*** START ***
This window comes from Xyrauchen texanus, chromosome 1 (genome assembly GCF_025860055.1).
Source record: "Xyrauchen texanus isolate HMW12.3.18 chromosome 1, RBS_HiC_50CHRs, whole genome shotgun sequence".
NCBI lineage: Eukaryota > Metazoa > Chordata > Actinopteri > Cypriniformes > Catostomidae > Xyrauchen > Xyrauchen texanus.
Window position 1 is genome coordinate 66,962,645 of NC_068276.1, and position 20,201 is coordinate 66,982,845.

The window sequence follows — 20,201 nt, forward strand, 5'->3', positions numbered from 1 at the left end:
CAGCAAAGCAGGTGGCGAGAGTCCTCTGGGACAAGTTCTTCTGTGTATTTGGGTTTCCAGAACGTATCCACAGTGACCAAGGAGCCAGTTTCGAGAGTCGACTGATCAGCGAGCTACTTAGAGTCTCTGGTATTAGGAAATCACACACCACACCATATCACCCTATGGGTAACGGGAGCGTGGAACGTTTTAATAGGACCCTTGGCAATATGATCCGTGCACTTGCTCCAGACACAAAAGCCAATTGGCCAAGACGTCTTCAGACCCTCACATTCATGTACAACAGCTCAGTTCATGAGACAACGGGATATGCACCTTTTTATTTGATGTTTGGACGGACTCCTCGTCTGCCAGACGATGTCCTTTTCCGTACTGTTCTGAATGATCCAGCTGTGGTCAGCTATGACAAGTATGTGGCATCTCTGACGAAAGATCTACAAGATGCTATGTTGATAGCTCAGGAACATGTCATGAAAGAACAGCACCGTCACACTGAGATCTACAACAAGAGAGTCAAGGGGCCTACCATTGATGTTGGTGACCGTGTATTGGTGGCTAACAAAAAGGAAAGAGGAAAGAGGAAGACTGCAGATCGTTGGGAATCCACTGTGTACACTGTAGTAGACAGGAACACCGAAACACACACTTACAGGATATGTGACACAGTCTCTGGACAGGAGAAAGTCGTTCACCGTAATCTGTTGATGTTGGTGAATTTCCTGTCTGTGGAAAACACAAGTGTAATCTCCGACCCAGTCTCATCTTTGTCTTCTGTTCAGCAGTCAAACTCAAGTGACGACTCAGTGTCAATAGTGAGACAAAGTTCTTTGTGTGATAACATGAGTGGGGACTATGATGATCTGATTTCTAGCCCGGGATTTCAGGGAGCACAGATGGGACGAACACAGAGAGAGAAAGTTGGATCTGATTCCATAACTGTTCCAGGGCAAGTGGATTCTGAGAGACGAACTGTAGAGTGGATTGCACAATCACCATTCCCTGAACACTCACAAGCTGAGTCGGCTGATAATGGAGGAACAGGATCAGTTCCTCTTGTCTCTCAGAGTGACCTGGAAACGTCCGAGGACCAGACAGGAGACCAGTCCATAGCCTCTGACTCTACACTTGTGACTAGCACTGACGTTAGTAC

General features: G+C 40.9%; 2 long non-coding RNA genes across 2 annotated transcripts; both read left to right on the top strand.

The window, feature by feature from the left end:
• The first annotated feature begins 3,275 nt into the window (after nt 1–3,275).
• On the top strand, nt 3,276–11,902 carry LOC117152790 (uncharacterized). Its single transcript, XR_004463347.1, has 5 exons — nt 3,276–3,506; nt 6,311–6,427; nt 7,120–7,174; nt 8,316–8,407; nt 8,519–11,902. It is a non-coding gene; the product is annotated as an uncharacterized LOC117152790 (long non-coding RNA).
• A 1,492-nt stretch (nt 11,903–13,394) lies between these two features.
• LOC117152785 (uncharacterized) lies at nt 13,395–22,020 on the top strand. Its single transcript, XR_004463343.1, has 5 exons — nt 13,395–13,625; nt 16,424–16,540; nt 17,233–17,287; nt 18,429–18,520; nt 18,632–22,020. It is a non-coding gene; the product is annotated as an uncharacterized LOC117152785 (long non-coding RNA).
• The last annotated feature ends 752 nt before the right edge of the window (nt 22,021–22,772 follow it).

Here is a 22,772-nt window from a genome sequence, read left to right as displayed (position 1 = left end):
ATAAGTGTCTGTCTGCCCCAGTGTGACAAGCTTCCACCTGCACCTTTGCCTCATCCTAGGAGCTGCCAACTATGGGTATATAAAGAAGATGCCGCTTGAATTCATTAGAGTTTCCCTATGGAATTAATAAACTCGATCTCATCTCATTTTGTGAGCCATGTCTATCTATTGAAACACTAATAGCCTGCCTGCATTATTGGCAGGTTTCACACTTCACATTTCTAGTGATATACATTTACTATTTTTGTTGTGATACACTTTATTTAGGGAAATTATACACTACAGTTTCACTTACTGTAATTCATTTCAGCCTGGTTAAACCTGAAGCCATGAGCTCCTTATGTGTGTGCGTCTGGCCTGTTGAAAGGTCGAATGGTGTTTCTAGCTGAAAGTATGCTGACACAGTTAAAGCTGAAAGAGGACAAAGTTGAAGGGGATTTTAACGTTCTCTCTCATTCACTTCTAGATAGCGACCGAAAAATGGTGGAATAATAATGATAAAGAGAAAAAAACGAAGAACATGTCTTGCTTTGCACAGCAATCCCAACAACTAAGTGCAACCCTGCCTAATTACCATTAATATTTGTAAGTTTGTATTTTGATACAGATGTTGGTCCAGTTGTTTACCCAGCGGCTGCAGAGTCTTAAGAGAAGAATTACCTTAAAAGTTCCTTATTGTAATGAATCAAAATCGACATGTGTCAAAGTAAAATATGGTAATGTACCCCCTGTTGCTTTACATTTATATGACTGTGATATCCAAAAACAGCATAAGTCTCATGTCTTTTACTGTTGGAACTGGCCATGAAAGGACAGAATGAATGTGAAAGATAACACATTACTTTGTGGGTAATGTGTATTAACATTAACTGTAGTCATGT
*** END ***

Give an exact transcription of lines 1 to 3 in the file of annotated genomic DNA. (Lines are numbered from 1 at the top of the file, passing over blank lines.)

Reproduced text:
This window comes from Xyrauchen texanus, chromosome 1 (genome assembly GCF_025860055.1).
Source record: "Xyrauchen texanus isolate HMW12.3.18 chromosome 1, RBS_HiC_50CHRs, whole genome shotgun sequence".
NCBI lineage: Eukaryota > Metazoa > Chordata > Actinopteri > Cypriniformes > Catostomidae > Xyrauchen > Xyrauchen texanus.